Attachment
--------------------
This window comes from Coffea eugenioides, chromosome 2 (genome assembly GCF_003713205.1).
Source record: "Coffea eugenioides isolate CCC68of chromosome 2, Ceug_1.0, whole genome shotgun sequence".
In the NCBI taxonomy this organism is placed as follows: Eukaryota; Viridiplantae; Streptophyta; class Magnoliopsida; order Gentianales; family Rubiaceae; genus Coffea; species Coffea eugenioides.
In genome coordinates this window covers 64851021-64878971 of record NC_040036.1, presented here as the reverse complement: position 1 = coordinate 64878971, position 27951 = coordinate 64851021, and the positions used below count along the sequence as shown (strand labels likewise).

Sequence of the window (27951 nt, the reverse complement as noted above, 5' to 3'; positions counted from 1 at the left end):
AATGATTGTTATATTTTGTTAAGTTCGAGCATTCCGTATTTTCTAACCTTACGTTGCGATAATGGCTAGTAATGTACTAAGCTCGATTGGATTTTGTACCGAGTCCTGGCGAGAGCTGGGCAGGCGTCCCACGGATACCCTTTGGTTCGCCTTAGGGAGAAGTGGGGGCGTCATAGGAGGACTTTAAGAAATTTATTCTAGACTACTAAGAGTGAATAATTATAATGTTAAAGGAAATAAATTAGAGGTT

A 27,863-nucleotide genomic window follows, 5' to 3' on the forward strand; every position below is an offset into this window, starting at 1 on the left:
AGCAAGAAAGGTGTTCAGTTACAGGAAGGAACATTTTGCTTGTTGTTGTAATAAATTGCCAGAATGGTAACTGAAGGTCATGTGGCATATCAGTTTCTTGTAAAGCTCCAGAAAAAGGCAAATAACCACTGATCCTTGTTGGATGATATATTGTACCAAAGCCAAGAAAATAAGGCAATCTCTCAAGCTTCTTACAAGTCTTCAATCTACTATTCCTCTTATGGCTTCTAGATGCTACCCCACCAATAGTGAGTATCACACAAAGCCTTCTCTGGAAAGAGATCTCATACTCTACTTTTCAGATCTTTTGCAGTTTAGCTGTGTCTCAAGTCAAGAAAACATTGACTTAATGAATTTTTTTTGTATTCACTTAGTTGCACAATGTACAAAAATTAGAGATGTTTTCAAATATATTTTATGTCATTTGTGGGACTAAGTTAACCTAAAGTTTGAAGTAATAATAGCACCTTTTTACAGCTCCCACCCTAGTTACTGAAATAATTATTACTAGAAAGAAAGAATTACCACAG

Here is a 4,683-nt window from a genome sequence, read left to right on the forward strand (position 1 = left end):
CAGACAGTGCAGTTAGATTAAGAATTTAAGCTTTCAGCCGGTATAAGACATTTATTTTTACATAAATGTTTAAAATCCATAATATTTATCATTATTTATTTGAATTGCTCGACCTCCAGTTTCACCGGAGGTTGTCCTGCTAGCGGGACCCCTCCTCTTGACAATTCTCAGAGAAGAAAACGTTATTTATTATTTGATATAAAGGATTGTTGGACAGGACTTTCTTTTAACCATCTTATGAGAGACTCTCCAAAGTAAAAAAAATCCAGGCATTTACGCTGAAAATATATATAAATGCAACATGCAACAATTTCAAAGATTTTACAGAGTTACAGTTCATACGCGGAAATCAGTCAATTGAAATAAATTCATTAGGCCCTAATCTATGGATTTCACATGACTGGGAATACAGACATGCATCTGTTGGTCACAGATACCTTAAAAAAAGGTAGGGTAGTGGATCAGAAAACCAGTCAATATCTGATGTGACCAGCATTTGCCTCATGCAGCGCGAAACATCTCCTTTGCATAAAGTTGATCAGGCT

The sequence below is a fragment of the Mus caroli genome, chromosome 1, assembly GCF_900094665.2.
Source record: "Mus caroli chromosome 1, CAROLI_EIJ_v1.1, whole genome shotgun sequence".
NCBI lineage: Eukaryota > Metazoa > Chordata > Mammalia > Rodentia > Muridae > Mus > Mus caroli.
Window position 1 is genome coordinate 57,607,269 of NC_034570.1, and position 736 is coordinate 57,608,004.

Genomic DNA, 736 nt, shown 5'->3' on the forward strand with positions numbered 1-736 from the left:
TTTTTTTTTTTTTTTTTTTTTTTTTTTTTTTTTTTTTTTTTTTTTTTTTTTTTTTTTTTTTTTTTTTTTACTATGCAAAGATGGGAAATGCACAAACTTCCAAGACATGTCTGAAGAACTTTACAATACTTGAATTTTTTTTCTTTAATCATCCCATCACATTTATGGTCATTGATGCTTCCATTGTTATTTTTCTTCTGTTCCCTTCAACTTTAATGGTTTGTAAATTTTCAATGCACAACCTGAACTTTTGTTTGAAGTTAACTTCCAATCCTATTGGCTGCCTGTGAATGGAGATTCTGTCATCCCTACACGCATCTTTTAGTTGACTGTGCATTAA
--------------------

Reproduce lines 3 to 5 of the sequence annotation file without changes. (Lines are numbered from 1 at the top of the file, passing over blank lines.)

In the NCBI taxonomy this organism is placed as follows: Eukaryota; Viridiplantae; Streptophyta; class Magnoliopsida; order Gentianales; family Rubiaceae; genus Coffea; species Coffea eugenioides.
In genome coordinates this window covers 64851021-64878971 of record NC_040036.1, presented here as the reverse complement: position 1 = coordinate 64878971, position 27951 = coordinate 64851021, and the positions used below count along the sequence as shown (strand labels likewise).

Sequence of the window (27951 nt, the reverse complement as noted above, 5' to 3'; positions counted from 1 at the left end):